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illustration by Hanna Barczyk

Not all heroes in the Ukrainian resistance of Russia’s invasion are fighting in the streets. At least one of them could be found performing his patriotic duty in the sumptuous surroundings of a superyacht moored in Mallorca.

Taras Ostapchuk was the chief engineer for the Lady Anastasia, a luxury ship reportedly owned by the Russian oligarch and arms manufacturer Alexander Mikheev. Mr. Ostapchuk is also Ukrainian, and he was thinking about the bombing of his homeland when he opened some valves on the Lady Anastasia, letting in seawater in order to scuttle the yacht.

He was arrested by Spanish police, but when he spoke to CNN, he did not regret his decision: “I tried to sink the boat as a political protest of Russian aggression,” he said. “You have to choose. Either you are with Ukraine or not.”

Mr. Ostapchuk, in his small way, is on the side of American and EU officials who have begun seizing oligarchs’ superyachts at ports around the Mediterranean as part of the sanctions against Russian aggression. That’s if they can prove the boats’ ownership, which can be as murky and impenetrable as the depths of the ocean.

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Maybe you’ve also become fascinated with the world of superyachts – which are larger than plain old yachts, but not quite as nakedly insecure as city-block-sized megayachts. They are outfitted with helipads that turn into discos, spas and cinemas, priceless Francis Bacon paintings on the walls, aquariums featuring fish plucked from the nearby sea, and in at least one case, gold toilet-paper holders. (This gilded touch is found on the Scheherazade, a $700-million yacht currently moored in Italy, which Russian opposition leader Alexey Navalny’s Anti-Corruption Foundation says may well belong to Mr. Putin.)

These ships are floating tax dodges lined in teak and marble, registered in countries that know how to politely look away from financial malodors. Money can’t buy everything, but it can often buy mooring privileges in countries that don’t have extradition treaties with the EU or the U.S. This taste for party leviathans is not specific to oligarchs, either: A quarter of superyachts are owned by Americans, and less than 10 per cent by Russians.

Isolation is the other thing money can buy, and in the era of plague and war, that quality is priceless. For the past couple turbulent years, as superyacht sales have soared, the megawealthy have used them as floating escape pods, cheaper than a trip to the moon and easier to access than a sheep farm in New Zealand.

The popularity of these carbon-spewing aquatic Xanadus continues to grow, fuelled partly by soaring markets and partly by the inexhaustible desire of the superrich to leave the grotty world behind. Cheap credit also helped, one wealth manager told Bloomberg, making it easier to “buy social distance.”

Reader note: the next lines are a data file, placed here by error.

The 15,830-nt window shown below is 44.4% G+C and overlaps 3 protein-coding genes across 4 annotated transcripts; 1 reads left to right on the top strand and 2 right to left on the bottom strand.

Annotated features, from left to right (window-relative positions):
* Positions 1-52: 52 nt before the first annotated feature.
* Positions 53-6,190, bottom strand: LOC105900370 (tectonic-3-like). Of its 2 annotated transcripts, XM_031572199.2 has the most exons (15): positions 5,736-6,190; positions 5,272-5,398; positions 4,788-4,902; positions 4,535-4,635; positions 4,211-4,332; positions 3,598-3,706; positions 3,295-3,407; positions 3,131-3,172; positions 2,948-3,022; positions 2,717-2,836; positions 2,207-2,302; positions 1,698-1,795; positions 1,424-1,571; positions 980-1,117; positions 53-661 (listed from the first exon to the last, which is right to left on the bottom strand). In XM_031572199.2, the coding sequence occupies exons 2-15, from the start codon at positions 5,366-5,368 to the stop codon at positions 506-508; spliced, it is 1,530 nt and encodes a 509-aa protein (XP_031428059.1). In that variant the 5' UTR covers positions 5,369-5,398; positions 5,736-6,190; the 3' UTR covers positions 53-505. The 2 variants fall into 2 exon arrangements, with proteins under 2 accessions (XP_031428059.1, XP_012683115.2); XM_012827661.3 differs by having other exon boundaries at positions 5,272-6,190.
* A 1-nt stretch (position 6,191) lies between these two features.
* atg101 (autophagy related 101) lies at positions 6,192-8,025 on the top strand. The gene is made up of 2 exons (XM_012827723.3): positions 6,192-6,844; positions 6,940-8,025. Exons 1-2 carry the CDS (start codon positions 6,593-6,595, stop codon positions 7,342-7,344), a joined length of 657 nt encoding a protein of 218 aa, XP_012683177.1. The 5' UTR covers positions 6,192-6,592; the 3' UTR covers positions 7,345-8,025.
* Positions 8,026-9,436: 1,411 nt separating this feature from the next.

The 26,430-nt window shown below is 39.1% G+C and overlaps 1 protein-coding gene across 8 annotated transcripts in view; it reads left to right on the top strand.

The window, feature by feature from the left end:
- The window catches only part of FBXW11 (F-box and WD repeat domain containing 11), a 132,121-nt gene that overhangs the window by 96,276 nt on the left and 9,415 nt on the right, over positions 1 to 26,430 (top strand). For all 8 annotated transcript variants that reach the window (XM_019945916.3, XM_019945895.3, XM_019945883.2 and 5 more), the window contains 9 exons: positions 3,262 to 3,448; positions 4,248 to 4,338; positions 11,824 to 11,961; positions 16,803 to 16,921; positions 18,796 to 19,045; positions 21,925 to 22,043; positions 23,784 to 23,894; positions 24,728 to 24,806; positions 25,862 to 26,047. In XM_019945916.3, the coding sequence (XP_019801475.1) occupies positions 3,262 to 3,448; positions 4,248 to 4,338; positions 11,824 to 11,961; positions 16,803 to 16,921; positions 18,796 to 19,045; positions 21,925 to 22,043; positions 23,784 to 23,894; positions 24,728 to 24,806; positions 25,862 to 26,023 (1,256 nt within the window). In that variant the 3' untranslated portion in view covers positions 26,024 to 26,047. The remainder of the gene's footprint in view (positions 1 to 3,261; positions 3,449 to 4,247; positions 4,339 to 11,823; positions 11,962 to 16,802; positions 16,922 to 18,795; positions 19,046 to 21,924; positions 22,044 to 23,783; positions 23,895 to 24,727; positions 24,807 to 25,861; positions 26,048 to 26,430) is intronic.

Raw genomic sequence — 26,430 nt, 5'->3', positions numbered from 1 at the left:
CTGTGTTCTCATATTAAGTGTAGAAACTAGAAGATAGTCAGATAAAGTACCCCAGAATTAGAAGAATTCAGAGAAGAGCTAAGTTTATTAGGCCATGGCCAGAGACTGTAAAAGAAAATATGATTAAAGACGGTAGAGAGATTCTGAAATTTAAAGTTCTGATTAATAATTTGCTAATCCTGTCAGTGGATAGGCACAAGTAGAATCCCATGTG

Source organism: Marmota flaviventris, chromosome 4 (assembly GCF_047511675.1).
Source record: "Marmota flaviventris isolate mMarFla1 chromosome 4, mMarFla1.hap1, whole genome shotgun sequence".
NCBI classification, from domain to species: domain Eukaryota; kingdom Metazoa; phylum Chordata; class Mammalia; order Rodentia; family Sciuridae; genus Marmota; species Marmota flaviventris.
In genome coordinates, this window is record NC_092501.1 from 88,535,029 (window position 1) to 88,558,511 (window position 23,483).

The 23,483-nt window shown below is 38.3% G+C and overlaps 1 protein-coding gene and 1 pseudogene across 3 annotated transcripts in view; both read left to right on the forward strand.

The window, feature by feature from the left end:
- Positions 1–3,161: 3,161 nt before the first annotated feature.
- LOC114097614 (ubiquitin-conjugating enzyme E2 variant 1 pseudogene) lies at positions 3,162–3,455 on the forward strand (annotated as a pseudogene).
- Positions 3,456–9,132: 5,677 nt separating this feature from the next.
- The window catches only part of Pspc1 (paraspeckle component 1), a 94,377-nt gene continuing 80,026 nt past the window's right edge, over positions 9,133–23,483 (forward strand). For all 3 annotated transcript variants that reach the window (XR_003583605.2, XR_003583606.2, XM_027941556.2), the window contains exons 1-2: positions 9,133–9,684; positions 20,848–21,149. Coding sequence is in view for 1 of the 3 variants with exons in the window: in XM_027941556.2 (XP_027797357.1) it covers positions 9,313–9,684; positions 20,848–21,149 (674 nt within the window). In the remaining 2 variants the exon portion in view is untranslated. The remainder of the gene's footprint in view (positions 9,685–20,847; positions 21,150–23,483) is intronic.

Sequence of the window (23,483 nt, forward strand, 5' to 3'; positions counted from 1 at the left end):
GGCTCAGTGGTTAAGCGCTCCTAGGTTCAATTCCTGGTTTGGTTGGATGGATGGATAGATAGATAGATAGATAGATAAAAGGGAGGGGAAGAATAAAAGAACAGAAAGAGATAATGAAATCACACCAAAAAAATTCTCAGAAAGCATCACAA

Buying distance from others – apart from your invited guests – became a prize beyond riches. “With schools and offices closed, the industry is starting to see an increase in the number of people choosing to sit out isolation at sea,” read a post from TJB Superyachts on “finding the joy in isolation.” “As a floating luxury island, life can go on as the new normal.”

Or can it? I guess it depends on what your idea of normal is. In the case of the oligarchs, they pay for their splendid isolation with paranoia: Their yachts are bristling with defence systems, water cannons and panic rooms. Two of Roman Abramovich’s superyachts – yes, he has a fleet – are protected by missile-defence systems. And then there are the ships’ escape pods, which come in handy when you’re fleeing with James Bond on your tail.

Could it be that the superyachts are no longer the diamante oases they once were? The Russian oligarchs’ crews are zipping their ships around the world, looking for friendly harbours to protect them from the clutches of the U.S. Department of Justice’s KleptoCapture program. President Joe Biden is fulfilling the promise of his State of the Union address to “seize your yachts, your luxury apartments, your private jets. We are coming for your ill-begotten gains.”

It’s not just the Russians who are weathering a storm: Wealthy yacht owners have found that even the vast stretches of the ocean don’t isolate them from public rage. At the beginning of the pandemic, billionaire David Geffen posted pictures from his $600-million yacht Rising Sun, which features such pandemic necessities as a billiard table and a grand piano: “Isolated in the Grenadines avoiding the virus,” he wrote. “I’m hoping everybody is staying safe.” Perhaps he’d recently held a séance and accidentally channelled Marie Antoinette. Either way, one of them deleted the post.

Mr. Geffen might have a word of advice for Jeff Bezos the next time they sit down for a game of Monopoly. Mr. Bezos is currently taking heat from the people of Rotterdam, who are worried that the Amazon boss’s new superyacht, currently under construction in the Netherlands, is so tall that it will require the dismantling of a historic bridge to sail under. Thousands have agreed to greet the ship with rotten eggs, a nice change from the traditional bottle of champagne.

It’s unlikely that we’ll see the end of the superyacht age soon. But it’s useful to know that the words of John Donne resonate 400 years later: “No man is an island, entire of itself.” Even floating palaces have to dock sometimes, and their owners must walk among the hoi polloi – maybe one day, even in handcuffs.

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